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Justin Fields did not lead Harrison High to a victory this past Friday night in Rome. He went all-out against a Rome front that features three future SEC players.
The Wolves were all over him. He told his team in the locker room at halftime that he was going to start jumping over defenders in the second half. Fields, a major UGA target, wasn’t kidding.
This is getting out of hand pic.twitter.com/3o1T4k1XmA
— John Garcia, Jr. (@JohnGarcia_Jr) August 26, 2017
Great snap of Mr. Fields. He is the No. 1 player in the country tonight. Thanks to AllSportsImages for sharing the snap. pic.twitter.com/ankp7fkpY3
— Jeff Sentell (@jeffsentell) August 26, 2017
Fields had 2 touchdowns called back in the first half because of flags but still led his Hoyas to a 21-17 lead in the second half. Rome piled it on after that and won convincingly in a 33-21 result.
Fields finished 21 of 30 through the air for 230 yards and 2 touchdowns. He threw an interception on a ball he had to launch.
That came on a highlight clip where he faked the nation’s No. 2 OLB Adam Anderson basically into this Tuesday.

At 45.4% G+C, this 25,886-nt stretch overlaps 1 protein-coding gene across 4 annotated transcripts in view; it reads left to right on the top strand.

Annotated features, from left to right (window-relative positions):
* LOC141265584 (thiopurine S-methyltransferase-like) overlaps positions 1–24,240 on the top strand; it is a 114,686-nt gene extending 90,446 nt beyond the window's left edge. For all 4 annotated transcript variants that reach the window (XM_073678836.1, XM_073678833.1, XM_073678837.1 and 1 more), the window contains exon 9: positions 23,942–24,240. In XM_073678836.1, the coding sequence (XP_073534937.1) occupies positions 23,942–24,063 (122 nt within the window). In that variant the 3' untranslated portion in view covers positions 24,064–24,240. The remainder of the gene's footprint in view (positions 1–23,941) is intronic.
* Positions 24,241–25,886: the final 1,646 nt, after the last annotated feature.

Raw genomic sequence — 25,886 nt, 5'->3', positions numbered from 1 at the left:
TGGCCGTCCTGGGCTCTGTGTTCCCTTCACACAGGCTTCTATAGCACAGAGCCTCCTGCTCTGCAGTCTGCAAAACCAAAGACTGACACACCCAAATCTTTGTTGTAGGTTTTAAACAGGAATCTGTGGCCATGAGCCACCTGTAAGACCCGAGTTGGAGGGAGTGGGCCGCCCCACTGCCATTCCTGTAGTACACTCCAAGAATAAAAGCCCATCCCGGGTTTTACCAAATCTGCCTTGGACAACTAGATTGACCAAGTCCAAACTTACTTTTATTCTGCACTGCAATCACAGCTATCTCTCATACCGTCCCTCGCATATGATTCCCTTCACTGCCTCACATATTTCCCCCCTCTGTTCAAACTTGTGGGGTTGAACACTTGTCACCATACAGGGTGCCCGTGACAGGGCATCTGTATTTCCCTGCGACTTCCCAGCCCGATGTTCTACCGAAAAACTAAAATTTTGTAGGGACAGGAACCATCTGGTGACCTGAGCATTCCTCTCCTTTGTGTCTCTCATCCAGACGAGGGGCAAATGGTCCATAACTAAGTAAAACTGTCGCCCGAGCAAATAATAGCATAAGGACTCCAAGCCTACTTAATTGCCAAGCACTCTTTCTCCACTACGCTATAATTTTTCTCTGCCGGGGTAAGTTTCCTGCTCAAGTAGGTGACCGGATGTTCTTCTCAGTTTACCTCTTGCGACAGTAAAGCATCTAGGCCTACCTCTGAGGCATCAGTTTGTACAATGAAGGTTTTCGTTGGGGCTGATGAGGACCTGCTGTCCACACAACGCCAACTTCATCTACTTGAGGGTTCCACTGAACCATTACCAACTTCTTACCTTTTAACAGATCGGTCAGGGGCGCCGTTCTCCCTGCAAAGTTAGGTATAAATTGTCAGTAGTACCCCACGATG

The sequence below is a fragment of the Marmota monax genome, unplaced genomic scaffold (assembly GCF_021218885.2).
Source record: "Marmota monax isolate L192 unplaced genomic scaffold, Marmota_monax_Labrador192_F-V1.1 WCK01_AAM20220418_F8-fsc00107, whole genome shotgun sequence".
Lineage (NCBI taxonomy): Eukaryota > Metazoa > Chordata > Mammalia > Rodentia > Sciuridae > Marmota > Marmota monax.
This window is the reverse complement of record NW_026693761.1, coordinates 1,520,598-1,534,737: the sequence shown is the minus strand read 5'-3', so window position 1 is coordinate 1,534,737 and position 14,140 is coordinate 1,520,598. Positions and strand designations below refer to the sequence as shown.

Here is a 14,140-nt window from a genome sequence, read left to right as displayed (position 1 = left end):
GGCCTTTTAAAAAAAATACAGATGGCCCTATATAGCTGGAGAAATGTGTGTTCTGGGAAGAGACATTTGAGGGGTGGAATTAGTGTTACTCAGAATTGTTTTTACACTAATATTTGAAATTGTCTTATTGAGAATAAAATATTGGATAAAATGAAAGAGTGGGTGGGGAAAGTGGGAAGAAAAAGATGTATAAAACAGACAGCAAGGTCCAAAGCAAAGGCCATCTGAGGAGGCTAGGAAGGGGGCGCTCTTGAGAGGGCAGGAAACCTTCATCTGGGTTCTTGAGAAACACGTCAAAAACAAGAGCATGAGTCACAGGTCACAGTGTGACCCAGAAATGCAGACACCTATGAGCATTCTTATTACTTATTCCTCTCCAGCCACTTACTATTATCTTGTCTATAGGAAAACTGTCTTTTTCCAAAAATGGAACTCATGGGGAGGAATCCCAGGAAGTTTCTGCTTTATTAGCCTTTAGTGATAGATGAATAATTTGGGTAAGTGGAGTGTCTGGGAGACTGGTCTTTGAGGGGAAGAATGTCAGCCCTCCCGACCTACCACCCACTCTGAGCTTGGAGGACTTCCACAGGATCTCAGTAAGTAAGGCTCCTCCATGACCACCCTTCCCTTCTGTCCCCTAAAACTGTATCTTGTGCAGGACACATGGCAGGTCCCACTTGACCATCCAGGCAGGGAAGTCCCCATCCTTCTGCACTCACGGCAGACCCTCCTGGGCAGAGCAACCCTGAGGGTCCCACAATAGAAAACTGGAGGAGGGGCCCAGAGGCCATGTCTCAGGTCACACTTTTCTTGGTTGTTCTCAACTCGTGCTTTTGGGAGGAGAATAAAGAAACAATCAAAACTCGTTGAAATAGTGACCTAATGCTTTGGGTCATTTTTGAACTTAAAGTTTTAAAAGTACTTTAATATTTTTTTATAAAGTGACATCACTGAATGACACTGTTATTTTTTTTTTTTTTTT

Fields, the 5-star QB, showed off his status as the nation’s No. 1 dual-threat passer by dashing for 73 yards on 20 carries. He added a 12-yard scoring run in the second half.
Want to see every clip of his game against Rome? SEC Country Studios was there to capture it.
The stat line for Justin Fields so far
Harrison’s senior QB is now 32 of 48 passing for 457 yards, 6 touchdowns and an interception in 2017. He’s added 226 rushing yards on 32 carries. That’s 7.1 yards per attempt. His three rushing scores put his touchdown count at 9 TDs through two games.
But the Hoyas fell to 1-1 on the season. It was interesting watching Fields meet with his team after the game on Friday night.